You don't have to be a world-class athlete to be a runner and you definitely don't have to LOOK like a world-class athlete to be a runner. That's the amazing thing about the sport. You can wear whatever you feel comfortable in and run with whatever expression on your face you want.

And don't let the Style section of the NYT tell you otherwise!

Okay, I'm done complaining for today (maybe).


  1. I was just thinking about this yesterday because I noticed that a direct link to the Marathonfoto page for each runner now pops up when you search this year's Chicago marathon results. So, it may be easier to stalk someone than you think! But I agree, if you worry too much about how you look while running--and *especially* about how other people look--you're pretty much missing the point.

    1. Woah you're right. That was really easy. Race photo stalking just got way easier - so maybe there is something to that point. Also, you're totally breaking one of Kristin Mayer's rules: you're supposed to braid your hair and not wear a ponytail! Somehow that didn't stop you from totally killing it!

  2. "You probably don't look great when you run, and neither do I - because hardly anyone does. You're basically in the middle of a workout." - Well said!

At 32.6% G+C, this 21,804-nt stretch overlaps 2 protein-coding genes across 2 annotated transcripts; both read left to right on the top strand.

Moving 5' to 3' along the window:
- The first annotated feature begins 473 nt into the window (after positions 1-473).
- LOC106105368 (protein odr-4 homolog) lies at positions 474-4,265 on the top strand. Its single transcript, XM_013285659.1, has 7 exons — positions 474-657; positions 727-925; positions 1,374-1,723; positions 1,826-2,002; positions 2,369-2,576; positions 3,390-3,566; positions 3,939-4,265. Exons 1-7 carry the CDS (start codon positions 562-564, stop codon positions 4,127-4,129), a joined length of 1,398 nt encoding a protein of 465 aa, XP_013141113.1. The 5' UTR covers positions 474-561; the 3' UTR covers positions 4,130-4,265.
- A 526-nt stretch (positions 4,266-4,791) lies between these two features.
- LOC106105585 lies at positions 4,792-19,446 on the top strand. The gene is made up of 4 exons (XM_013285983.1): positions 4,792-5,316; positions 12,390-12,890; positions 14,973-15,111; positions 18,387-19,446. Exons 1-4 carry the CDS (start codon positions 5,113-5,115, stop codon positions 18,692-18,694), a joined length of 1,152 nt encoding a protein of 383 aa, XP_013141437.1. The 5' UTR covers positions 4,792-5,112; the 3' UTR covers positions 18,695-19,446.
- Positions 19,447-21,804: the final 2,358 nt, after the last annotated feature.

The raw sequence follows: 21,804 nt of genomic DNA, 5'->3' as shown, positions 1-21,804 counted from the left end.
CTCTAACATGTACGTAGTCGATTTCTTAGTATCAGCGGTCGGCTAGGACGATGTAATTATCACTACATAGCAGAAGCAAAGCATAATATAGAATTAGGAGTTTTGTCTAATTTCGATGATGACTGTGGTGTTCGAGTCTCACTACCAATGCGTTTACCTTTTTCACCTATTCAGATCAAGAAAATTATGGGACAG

3. Ha ha ha. What an awful article. Do people seriously care that much about pics? Sure, I am bummed if I run a race with a friend and none of the photos have both of us, but I find it hilarious when I look ridiculous!

  4. Amen! You read my mind. I seriously rolled my eyes again and again when I read that article last night. I'm like kilax...I laugh when I look ridiculous. I'm totally linking to your piece cause I was going to blog about that article too.

  5. Oh man that is pretty unintentionally hilarious! Sure, I love when I have one flattering race pic (out of many unflattering ones). But sometimes the unflattering pics are hilarious!

    As for the privacy thing ... I figure with the internet and GPS these days, privacy is a lost cause. Is your life really so interesting that you don't want people to know your races times??? I don't get that.